Wednesday, January 9, 2013

Special Mom Brain

“For my thoughts are not your thoughts,
    neither are your ways my ways,”
declares the Lord.
~ Isaiah 55:8, NIV~

A local radio station in our area has a year-end trivia quiz each winter that awards big prizes for those the eventual winner.  The show host is brilliant, so it is always fun to listen to the 3 hours of quizzing and play along with those who are brave enough to call.  Involved in legislative advocacy, always abreast of current events, a well-informed decision maker, this year I stood ready to answer the questions.  Yet, I found myself shocked at how little I knew or could readily recall.  

A number of days after listening to the trivia quiz, I cajoled my family into playing a game that we had received from "Santa" for Christmas.  "5 Second Rule" requires the players to name 3 items of a certain category within 5 seconds.  For example, the player to your left might read a card that states, "Name 3 Ivy League Colleges."  To score a point, the player must then name those 3 colleges before the 5 second timer runs out.  For a reluctant group of players, my family certainly found themselves laughing uproariously as they watched my husband dominate the game as I scored nothing.  That's right.  Not a point.  In fact, the entire family was able to score at least 1 point, most more than one, before we had to end play for the night.

As I reflected on my lack of mental finesse in calling up facts with both games, it occurred to me that I have come to a point in my life where I deal with so many challenging things that I only keep easily accessible within my brain that which I need to function in the immediate term.  If information is needed to traverse our daily life, my mind can access it.  If not, it is tucked away.  For instance, I can share with you volumes on IEPs and 504's or easily educate you on relevant medical processes and how they occur.  But ask me the name of someone I recently met or what happened on a given date, and you're sure to get a good case of the "Ums" from me.

Believe it or not, there actually is a diagnosis for this lack of cognitive acuity on my part.  It has been deemed by me, "Special Mom Brain."  One doesn't have to look too far to find endless publications and remedies declaring that stress does take a toll on our minds.  While I like to joke around that my head is crammed too full of necessary information fit ancillary data in, this really isn't far from the truth.  Studies have long indicated that certain hormones induced by stress affect neurological function in the brain, and ultimately, how we humans store and recall information.  In other words, if you think raising that child of yours is affecting your head, you're right!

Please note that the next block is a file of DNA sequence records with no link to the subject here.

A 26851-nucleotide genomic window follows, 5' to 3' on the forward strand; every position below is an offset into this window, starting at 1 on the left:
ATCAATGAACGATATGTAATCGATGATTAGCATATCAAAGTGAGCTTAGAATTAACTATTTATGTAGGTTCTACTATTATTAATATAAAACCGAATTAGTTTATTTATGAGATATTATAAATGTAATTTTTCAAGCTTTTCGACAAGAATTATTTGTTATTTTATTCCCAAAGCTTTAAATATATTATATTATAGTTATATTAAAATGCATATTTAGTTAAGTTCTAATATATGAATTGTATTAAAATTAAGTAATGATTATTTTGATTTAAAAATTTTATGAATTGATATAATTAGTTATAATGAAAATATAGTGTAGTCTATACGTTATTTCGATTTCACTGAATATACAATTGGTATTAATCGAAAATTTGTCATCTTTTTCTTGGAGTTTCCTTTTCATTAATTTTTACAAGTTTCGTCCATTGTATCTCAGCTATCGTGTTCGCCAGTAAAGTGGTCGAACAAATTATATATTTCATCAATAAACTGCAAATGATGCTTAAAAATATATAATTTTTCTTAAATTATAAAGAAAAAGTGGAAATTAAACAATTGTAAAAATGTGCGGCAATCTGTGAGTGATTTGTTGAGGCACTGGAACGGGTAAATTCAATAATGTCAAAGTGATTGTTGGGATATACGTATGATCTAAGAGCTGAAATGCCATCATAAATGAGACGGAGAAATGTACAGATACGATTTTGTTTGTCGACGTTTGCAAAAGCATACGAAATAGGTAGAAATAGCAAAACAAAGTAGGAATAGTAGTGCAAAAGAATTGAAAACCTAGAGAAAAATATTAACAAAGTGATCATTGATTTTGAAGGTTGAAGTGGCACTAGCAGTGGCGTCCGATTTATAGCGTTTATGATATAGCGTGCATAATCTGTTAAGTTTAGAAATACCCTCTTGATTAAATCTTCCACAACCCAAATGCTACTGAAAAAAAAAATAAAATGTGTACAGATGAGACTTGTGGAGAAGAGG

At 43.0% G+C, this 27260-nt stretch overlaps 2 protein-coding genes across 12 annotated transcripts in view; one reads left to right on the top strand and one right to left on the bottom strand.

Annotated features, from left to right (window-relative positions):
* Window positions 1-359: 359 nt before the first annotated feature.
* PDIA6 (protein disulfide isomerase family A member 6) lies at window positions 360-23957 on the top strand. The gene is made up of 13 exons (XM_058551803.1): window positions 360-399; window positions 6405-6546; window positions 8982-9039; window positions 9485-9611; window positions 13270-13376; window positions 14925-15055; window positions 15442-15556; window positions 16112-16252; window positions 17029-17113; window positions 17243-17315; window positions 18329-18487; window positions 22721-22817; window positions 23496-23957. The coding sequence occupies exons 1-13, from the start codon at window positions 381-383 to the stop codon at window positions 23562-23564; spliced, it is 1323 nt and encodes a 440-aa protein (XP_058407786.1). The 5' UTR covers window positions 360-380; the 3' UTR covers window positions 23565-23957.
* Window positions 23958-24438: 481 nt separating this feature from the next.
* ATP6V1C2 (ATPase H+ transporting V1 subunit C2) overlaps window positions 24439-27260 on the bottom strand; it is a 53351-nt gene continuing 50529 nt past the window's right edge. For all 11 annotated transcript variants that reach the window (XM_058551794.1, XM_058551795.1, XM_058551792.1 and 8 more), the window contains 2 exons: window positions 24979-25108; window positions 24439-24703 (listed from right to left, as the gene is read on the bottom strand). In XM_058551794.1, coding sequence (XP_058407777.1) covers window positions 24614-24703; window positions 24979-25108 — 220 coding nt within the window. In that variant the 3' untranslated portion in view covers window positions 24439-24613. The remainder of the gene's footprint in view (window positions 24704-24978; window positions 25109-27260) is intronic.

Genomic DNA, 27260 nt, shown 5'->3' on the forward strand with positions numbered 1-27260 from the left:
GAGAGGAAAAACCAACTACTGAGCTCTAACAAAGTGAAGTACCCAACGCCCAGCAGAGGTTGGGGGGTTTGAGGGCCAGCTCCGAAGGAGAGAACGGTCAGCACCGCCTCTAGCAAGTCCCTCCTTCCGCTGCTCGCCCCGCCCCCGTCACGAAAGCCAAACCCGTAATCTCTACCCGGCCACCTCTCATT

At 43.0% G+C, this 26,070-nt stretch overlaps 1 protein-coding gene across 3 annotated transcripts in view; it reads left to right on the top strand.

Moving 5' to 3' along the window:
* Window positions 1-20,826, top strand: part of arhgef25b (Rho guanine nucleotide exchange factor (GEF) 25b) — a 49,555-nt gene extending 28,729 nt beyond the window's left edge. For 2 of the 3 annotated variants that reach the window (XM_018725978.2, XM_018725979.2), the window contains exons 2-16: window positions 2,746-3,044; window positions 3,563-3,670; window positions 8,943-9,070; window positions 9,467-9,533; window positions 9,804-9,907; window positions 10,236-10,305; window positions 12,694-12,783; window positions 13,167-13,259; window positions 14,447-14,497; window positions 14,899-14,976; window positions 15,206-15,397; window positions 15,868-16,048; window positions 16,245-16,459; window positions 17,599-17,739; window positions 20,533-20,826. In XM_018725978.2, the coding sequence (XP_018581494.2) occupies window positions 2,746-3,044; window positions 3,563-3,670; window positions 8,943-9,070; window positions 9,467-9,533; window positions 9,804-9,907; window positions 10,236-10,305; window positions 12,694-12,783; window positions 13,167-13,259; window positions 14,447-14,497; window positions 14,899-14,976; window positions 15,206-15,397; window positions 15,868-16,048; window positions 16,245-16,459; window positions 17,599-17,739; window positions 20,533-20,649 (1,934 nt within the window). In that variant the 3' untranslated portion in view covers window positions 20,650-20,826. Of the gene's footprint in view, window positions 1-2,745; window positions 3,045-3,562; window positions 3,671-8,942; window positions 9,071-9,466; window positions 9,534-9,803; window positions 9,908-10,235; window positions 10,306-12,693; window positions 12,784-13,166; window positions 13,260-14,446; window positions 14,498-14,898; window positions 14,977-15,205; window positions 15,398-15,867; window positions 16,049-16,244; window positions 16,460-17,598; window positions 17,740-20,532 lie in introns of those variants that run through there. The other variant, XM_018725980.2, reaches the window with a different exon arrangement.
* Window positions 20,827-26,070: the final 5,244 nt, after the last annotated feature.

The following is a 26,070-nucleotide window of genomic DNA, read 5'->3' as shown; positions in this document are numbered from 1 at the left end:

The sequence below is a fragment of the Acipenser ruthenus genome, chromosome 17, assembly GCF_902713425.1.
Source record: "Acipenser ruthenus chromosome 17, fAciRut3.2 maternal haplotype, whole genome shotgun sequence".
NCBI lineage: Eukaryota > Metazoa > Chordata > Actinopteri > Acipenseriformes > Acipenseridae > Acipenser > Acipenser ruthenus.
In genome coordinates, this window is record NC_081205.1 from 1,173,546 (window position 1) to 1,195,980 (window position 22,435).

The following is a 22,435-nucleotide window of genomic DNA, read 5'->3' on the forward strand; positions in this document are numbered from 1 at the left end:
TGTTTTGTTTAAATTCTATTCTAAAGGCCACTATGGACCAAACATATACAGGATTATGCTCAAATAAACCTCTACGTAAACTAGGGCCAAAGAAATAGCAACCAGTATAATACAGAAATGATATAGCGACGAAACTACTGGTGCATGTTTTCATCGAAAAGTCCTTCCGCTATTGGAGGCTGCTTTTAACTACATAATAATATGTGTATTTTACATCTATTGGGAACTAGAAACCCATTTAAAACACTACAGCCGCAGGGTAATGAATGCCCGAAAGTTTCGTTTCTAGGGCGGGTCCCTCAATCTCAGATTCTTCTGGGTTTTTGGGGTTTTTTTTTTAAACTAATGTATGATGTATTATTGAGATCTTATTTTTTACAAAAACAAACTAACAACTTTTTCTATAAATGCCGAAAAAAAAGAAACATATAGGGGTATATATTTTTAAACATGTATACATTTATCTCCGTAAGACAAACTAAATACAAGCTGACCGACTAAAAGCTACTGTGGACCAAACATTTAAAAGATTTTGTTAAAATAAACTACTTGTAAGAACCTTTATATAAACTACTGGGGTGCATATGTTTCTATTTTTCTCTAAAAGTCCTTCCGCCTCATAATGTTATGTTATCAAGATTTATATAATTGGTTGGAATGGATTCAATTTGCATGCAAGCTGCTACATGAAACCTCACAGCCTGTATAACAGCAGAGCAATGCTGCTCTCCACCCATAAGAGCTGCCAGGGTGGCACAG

Knowing these facts and accepting them, however, are two very different things.  It is frighteningly easy to malign myself as a "dingbat," worried that others will regard me with disdain.  After all, I was  an investment broker once-upon-a-life, analyzing price-to-earnings ratios and the percentage of debt companies were carrying.  Who would ever believe that with the state of my mind now?  How will I ever get the doctors to take me seriously with how forgetful I am these days?  It's easy to feel diminished.

But then I remember that I am not only a mom, but advocate who would argue the value of any life regardless of cognition.  Whether a person be gifted permanently with the mind of a 3 year old or a Harvard graduate, I would contend that God gives that individual infinite purpose that we may not fully realize this side of heaven.  And no matter how intelligent or able to recall any human brain may be, it would always pale in comparison to the boundless thoughts of our Heavenly Father.

So I have Special Mom Brain.  I might have to resign myself to the fact that I will never be the family champion of "5 Second Rule."  But there are worse things.  I could be a superficial human who finds value in only those who hold a doctorate or who make millions.  Instead, I'm a completely imperfect person who loves her children and does her level best to care for them.  That absolutely makes my absent-minded diagnosis one worth enduring. 

PRAY:  Father God, some days I feel as if I'm losing my mind in motherhood.  If nothing else, help me to remember that Your power is made perfect in my weakness.  And remind me to value people with the same high esteem that You do.

*Notes: "Study Shows How Stress Affects Memory Tests"by Thilaka Ravi on  March 28, 2012 at 10:48 PM Mental Health News ; "Rat Study Shows How Stress Disrupts Short-Term Memory" By Senior News Editor, Reviewed by John M. Grohol, Psy.D. on September 17, 2012; The Franklin Institute: Resources for Science Learning, Stress on the Brain Topics: How Your Brain Responds to Stress, Stress and Memory, and Impact of Stress Studies

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